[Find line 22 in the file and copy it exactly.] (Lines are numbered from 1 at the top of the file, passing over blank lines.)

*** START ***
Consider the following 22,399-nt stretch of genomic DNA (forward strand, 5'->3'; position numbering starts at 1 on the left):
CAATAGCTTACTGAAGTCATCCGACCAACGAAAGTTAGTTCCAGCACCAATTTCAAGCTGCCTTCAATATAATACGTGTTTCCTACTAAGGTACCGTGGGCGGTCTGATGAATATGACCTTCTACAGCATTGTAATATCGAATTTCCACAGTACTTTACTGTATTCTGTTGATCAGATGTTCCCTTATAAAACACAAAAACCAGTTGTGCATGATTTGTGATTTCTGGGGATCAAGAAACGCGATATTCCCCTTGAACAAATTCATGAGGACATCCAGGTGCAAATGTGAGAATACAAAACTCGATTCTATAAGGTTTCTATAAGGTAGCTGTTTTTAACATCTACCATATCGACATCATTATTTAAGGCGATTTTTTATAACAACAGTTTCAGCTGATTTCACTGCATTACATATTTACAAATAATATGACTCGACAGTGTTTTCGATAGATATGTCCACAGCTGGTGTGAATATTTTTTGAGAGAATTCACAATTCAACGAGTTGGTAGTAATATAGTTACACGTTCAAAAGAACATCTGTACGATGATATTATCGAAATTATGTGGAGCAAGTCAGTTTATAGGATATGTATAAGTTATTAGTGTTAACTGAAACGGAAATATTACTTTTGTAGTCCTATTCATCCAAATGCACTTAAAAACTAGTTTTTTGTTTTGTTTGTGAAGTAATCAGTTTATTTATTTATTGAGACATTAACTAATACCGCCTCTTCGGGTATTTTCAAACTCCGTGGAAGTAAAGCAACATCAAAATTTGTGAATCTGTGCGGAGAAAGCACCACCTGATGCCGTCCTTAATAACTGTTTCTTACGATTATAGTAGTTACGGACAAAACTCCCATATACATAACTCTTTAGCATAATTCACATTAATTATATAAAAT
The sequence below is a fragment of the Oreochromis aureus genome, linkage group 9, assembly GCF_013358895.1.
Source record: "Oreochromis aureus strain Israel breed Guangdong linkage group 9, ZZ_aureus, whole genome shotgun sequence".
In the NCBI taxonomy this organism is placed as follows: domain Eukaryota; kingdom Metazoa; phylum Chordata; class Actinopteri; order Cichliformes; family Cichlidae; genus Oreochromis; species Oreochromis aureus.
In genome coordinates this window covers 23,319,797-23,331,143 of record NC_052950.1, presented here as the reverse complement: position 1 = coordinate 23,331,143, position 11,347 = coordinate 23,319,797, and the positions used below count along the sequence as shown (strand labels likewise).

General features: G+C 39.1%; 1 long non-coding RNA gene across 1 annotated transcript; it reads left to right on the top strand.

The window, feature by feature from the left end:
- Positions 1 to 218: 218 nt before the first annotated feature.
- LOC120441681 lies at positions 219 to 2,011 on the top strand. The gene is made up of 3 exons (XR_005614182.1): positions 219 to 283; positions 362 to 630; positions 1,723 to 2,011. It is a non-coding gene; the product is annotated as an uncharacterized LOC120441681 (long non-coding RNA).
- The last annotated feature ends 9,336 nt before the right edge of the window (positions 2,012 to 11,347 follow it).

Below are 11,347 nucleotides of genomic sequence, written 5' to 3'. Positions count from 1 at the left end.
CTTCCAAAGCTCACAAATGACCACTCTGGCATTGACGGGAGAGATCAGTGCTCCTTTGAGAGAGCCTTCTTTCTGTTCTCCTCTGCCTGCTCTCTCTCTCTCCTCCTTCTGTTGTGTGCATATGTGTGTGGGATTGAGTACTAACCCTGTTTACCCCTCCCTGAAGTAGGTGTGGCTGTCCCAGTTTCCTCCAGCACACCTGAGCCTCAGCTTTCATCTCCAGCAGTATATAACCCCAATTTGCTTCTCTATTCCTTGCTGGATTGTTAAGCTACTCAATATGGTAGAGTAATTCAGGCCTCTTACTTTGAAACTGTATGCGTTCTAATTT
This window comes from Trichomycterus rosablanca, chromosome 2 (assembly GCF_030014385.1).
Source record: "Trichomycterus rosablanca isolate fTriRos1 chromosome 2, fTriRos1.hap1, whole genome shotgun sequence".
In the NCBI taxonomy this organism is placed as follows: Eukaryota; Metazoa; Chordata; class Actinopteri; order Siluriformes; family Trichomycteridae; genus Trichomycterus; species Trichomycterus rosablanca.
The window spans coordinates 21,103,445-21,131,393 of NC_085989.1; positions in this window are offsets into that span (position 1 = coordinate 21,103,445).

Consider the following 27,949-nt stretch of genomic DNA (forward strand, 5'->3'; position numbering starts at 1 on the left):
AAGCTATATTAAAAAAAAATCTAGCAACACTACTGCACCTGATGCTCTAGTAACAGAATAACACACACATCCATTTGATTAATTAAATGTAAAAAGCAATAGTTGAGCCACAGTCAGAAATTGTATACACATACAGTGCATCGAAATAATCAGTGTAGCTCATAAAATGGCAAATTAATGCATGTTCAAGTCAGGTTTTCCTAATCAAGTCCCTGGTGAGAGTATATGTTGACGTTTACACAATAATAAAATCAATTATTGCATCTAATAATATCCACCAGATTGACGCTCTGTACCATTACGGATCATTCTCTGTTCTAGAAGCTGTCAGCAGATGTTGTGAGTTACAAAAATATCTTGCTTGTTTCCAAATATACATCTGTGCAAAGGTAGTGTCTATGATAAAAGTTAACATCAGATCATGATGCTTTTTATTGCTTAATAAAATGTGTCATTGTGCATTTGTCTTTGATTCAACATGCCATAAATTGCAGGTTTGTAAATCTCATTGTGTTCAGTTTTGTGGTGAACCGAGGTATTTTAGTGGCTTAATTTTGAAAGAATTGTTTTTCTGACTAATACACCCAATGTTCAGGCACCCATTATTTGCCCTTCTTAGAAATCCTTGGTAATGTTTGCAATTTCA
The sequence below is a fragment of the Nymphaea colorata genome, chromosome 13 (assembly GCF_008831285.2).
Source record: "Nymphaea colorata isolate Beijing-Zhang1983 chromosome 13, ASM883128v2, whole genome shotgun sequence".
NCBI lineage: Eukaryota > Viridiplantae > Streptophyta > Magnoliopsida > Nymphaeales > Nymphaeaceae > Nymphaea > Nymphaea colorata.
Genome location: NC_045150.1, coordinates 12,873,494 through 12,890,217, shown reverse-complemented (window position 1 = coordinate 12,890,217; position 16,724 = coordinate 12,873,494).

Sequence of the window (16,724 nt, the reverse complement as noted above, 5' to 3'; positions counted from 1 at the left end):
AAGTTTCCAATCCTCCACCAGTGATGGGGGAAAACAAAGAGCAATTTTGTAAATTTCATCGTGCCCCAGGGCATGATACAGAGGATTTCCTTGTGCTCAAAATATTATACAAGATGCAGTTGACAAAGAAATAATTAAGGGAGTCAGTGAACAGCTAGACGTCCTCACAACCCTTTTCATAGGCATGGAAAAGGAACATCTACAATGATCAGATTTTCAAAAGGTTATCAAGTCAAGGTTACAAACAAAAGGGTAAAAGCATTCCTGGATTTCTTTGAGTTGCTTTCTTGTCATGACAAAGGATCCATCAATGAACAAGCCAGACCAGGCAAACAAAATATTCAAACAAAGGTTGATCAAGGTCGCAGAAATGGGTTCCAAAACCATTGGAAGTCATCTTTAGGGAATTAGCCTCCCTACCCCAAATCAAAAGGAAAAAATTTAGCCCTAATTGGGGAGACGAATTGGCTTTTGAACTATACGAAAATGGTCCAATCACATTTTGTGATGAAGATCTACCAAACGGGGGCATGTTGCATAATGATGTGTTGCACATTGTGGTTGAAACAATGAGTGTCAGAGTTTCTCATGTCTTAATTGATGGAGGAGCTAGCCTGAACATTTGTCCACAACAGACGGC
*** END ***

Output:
NCBI lineage: Eukaryota > Viridiplantae > Streptophyta > Magnoliopsida > Nymphaeales > Nymphaeaceae > Nymphaea > Nymphaea colorata.